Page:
If you have settled on a particular house, you will need to reach out to the person that owns it. The other person could potentially be staying in your home so make sure that you establish a good relationship. If either of you have any specific requirements (e.g. looking after pets, putting the bins out for collection or paying for bills), make sure you both establish these early. Setting ground rules are essential to avoiding mishaps or falling out later on.

4 . Check your insurance.

If you have read our house swap guide to insurance, you may be aware that most home insurers do not provide adequate cover for house swaps. Check with your home insurer before you agree to swap. You may need to get additional cover elsewhere (more on this below).

5 . Agree your swap.

Once everything is established, agree a date and time and confirm everything in writing. Communication is essential and it is important that you keep talking up to the point of exchange. House swap websites recommend that you keep conversations online so that there is a record in case something goes wrong.

6 . Enjoy your holiday!

You have done the hard part so now it is time to enjoy your holiday. If you have established a good relationship with your fellow house swapper, you will hopefully have gleaned some useful local knowledge to maximise your experience. You may also pick up some new friends along the way!

Key house swap tips

Consider potential website costs. Whilst you will avoid the cost of hiring a hotel, you may want to factor in the costs of using different house swap websites to know if you are getting a good deal.

Is the house and location suitable for your needs? If you are used to staying in hotels whilst on holiday, you may be getting a completely different experience. Consider what is important to you. Does the house and location meets the needs of you and your family?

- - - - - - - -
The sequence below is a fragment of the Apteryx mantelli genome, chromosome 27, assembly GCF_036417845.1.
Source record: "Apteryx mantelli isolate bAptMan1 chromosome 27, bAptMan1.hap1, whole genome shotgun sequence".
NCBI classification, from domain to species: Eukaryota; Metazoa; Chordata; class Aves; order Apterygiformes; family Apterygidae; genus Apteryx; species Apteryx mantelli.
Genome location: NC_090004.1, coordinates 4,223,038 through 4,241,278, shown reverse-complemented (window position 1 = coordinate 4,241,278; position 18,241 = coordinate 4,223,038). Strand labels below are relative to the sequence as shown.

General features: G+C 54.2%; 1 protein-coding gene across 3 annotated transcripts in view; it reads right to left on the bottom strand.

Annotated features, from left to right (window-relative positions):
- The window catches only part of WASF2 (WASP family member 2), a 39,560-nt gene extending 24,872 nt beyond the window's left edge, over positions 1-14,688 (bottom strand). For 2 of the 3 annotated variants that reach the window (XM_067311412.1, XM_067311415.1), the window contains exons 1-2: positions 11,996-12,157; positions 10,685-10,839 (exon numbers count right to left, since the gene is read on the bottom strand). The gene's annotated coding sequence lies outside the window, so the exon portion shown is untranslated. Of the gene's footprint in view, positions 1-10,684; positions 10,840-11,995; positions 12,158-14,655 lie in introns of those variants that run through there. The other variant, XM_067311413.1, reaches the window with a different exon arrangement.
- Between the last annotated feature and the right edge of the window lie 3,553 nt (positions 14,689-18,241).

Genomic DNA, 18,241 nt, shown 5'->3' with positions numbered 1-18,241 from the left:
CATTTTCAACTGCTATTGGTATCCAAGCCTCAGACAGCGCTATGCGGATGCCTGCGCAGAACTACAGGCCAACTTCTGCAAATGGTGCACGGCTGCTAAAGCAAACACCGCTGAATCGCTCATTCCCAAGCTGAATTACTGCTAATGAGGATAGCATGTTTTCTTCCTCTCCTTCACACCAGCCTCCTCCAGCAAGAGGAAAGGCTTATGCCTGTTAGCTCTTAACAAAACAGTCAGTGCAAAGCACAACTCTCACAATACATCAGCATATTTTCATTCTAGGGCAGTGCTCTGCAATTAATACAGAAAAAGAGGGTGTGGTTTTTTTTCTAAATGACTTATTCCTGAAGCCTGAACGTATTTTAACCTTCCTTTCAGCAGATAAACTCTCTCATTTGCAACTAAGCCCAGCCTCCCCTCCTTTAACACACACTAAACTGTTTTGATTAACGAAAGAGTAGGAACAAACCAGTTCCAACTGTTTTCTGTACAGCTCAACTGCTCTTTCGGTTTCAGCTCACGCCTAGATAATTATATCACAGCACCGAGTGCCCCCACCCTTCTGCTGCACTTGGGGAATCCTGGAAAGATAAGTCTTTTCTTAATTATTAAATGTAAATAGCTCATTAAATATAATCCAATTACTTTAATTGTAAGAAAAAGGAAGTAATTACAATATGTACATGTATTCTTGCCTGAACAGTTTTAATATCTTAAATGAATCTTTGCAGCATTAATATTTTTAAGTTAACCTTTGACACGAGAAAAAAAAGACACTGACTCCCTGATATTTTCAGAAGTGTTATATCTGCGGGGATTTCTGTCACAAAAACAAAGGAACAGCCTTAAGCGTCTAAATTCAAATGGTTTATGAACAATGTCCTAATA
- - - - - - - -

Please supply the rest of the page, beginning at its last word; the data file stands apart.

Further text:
Consider asking for references. Not all house swappers have reviews. Independent verification may help and do not be afraid to ask for a character reference if your fellow house swapper does not have any reviews.

Pick your person wisely. No matter how careful you are, things do not always work out. Ultimately, it is down to your judgement. If you have not established enough rapport with the other person to build trust, do not be afraid to pull out before the exchange.

Keep valuables out of sight. If you leave your valuables in your home whilst another house swapper stays there, you could potentially increase the chances of them being stolen or damaged. Consider taking your valuables with you or putting them in storage. If this is not possible, you might want to lock them away securely if you are able to do this.

Consider specialist insurance for your home. Even if your home insurer does not cancel your home insurance policy, they may not provide all of the cover you require. A specialist insurance broker like Pikl can give you a high level cover of property insurance for house swapping if you think you need this.

You may want travel insurance. If you are going abroad, a flight cancellation or medical emergency could give you lots of hassle and stress. A good travel insurance policy should be able to cover you for these things.

Check with your landlord. You may need permission to do a house swap if you are renting as this type of activity could be excluded in your tenancy agreement.

Use the community. Find out the pros and cons of house swapping from people that have done it before.You can also get a feel for whether house swapping is right for you.